Tag Archives: advertising
"If you aren't paying for the product, you are the product." It's unclear where that quote first originated but in the internet world, no truer words have been spoken. And that brings us to Facebook, where the users are the product. That's right, Facebook is a service, but the users are the product. More specifically, [...]
You're pertty savvy when it comes to internet privacy, right? You have cookies turned off by default, and you run NoScript, AdAware, and FlashBlock. You think you're taking reasonable measures to protect your privacy, but you might as well not bother. Zombie cookies are here, and they're nearly impossible to get rid of. It's every [...]
America Online, at one-time the largest ISP in the world, looks like it may be in its death throes. Once famous for mailing out millions upon millions of AOL subscription CDs*, the company recently reported some grim figures for profits that show AOL going from from a $90M net profit last year to a $1B [...]
You've got to hand it to Microsoft. And if you don't hand it to them, they'll just come and take it. An article in the Wall Street Journal details how Microsoft made a decision to throw away your privacy in return for money from advertising companies. According to the article, a "heated debate" ensued when [...]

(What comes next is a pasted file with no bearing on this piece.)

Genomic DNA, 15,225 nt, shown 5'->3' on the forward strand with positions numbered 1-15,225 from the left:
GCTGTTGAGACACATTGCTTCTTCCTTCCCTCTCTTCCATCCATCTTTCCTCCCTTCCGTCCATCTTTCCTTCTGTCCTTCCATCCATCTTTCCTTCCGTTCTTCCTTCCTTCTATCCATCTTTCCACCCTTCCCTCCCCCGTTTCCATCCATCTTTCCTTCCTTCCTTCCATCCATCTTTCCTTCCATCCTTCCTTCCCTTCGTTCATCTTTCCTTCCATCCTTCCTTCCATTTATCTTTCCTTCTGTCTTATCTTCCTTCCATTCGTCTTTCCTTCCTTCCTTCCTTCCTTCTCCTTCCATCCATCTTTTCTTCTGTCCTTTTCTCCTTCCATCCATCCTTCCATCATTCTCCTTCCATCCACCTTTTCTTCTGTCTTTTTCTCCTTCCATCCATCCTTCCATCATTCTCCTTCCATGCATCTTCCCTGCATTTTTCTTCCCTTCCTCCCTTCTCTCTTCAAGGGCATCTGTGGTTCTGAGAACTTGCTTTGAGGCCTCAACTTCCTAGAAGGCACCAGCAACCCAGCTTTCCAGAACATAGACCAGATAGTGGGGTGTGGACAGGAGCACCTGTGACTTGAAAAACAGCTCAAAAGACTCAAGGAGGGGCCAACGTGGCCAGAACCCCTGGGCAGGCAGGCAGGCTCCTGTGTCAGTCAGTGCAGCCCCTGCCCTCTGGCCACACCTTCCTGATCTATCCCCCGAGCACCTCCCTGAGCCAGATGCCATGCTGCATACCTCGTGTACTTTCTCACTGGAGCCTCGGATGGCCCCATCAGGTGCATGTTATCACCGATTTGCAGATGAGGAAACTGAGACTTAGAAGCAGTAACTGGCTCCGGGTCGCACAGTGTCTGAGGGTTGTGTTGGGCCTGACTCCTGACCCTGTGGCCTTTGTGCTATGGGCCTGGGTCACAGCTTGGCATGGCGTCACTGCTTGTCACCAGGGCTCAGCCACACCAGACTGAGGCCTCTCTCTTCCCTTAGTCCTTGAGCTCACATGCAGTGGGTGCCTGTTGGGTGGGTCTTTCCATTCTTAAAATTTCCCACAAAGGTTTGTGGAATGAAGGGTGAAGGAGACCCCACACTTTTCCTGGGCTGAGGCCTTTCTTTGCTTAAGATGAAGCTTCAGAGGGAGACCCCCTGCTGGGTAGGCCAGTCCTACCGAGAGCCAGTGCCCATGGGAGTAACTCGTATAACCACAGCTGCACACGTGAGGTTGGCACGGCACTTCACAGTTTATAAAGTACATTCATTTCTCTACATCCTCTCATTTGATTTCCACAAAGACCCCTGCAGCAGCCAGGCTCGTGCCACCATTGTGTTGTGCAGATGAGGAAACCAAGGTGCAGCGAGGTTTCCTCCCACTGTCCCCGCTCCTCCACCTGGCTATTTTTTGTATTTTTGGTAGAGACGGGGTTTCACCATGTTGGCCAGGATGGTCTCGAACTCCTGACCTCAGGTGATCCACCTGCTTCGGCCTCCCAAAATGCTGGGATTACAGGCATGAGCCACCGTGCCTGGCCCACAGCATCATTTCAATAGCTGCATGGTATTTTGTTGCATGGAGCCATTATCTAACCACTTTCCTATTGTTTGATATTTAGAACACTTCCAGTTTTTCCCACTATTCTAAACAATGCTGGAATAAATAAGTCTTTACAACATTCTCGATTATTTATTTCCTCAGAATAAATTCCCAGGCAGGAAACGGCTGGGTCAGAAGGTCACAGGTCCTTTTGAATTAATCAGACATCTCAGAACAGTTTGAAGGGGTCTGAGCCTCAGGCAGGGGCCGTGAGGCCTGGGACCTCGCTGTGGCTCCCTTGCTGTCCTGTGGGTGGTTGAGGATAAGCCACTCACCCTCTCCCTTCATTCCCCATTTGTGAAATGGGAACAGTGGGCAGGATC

That's right, iTunes has been fully hacked, and your account is quite possibly up for grabs, as are the details of your personal information and your credit cards. Wasn't the whole "We're-Apple-and-we-control-what-gets-into-the-App-Store" thing supposed to prevent this exact scenario? But it's worse than that.
Leave it to Microsoft to keep innovating in the dark as if their development labs were built from left-over bits of Rupe Goldberg's yard sale. Microsoft has an unparalleled knack for bringing out new products that underperfom in every meaningful way, and which then promptly sink like a rock. The latest stillborn creation is the [...]
From the "I'm-Shocked!-Shocked-I-Tell-You" department: Facebook, MySpace, LiveJournal, Hi5, Xanga, Digg and other social-networking sites deliberately broke their own stated privacy policies and sent data to advertising companies that could be used to find and identify users' names and other personal details. Facebook calls it a "privacy loophole". I call it dirty dealing, lying, and outright [...]